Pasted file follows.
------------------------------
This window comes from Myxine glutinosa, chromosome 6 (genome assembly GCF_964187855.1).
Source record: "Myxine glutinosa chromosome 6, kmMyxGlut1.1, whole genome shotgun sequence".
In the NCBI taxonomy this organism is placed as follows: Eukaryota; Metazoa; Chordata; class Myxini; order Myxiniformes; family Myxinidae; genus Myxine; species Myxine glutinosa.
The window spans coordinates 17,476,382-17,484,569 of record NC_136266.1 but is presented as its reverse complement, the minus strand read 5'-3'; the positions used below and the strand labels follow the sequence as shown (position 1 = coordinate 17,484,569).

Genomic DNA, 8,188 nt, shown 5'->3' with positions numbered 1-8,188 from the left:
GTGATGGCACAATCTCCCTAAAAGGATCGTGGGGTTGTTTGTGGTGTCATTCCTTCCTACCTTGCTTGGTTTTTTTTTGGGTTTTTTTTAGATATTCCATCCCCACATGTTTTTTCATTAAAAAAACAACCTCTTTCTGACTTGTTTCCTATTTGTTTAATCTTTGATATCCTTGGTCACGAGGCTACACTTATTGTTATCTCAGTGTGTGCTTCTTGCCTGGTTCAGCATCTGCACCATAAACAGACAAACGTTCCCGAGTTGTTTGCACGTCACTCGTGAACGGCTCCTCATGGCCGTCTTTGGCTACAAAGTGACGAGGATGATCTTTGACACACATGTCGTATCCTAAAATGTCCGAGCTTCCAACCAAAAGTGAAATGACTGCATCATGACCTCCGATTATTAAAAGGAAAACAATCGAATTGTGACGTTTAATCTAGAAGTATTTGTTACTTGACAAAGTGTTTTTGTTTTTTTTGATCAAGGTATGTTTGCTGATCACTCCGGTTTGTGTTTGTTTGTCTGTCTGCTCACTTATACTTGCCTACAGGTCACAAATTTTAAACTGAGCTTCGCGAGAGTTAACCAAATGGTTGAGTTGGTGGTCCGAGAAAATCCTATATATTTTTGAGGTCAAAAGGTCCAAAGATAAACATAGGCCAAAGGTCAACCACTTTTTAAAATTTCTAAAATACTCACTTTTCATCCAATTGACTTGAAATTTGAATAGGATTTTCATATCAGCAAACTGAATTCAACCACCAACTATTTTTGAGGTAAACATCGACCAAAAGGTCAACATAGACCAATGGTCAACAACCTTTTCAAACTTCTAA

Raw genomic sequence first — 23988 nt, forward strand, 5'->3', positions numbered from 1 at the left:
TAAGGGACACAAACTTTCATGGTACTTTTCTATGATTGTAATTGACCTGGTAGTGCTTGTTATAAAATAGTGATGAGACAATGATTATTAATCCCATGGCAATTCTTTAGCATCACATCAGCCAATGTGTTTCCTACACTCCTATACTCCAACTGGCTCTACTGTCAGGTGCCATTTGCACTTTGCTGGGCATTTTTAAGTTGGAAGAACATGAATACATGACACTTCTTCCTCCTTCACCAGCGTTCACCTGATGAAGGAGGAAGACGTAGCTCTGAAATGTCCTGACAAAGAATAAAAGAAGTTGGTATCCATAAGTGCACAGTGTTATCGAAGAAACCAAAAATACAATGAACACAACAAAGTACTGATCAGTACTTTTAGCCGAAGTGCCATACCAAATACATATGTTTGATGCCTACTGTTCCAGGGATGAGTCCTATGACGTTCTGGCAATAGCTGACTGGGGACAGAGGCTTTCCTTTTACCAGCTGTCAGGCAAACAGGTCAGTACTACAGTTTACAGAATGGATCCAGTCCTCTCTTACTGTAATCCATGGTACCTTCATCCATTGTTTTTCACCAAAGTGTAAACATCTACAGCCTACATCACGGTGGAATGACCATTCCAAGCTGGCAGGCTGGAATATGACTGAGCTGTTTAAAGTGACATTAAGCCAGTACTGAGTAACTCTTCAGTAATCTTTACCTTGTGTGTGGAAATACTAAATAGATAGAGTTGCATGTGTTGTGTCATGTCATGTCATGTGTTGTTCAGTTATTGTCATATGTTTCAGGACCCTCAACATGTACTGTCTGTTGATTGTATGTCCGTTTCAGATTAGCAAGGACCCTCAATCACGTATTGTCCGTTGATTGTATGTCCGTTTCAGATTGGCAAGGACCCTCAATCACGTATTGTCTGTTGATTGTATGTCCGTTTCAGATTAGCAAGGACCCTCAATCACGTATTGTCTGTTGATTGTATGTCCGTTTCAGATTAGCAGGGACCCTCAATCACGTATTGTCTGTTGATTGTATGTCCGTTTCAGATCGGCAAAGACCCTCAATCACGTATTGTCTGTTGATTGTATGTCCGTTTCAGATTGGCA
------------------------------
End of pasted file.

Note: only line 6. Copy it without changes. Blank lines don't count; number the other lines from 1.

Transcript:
GTGATGGCACAATCTCCCTAAAAGGATCGTGGGGTTGTTTGTGGTGTCATTCCTTCCTACCTTGCTTGGTTTTTTTTTGGGTTTTTTTTAGATATTCCATCCCCACATGTTTTTTCATTAAAAAAACAACCTCTTTCTGACTTGTTTCCTATTTGTTTAATCTTTGATATCCTTGGTCACGAGGCTACACTTATTGTTATCTCAGTGTGTGCTTCTTGCCTGGTTCAGCATCTGCACCATAAACAGACAAACGTTCCCGAGTTGTTTGCACGTCACTCGTGAACGGCTCCTCATGGCCGTCTTTGGCTACAAAGTGACGAGGATGATCTTTGACACACATGTCGTATCCTAAAATGTCCGAGCTTCCAACCAAAAGTGAAATGACTGCATCATGACCTCCGATTATTAAAAGGAAAACAATCGAATTGTGACGTTTAATCTAGAAGTATTTGTTACTTGACAAAGTGTTTTTGTTTTTTTTGATCAAGGTATGTTTGCTGATCACTCCGGTTTGTGTTTGTTTGTCTGTCTGCTCACTTATACTTGCCTACAGGTCACAAATTTTAAACTGAGCTTCGCGAGAGTTAACCAAATGGTTGAGTTGGTGGTCCGAGAAAATCCTATATATTTTTGAGGTCAAAAGGTCCAAAGATAAACATAGGCCAAAGGTCAACCACTTTTTAAAATTTCTAAAATACTCACTTTTCATCCAATTGACTTGAAATTTGAATAGGATTTTCATATCAGCAAACTGAATTCAACCACCAACTATTTTTGAGGTAAACATCGACCAAAAGGTCAACATAGACCAATGGTCAACAACCTTTTCAAACTTCTAA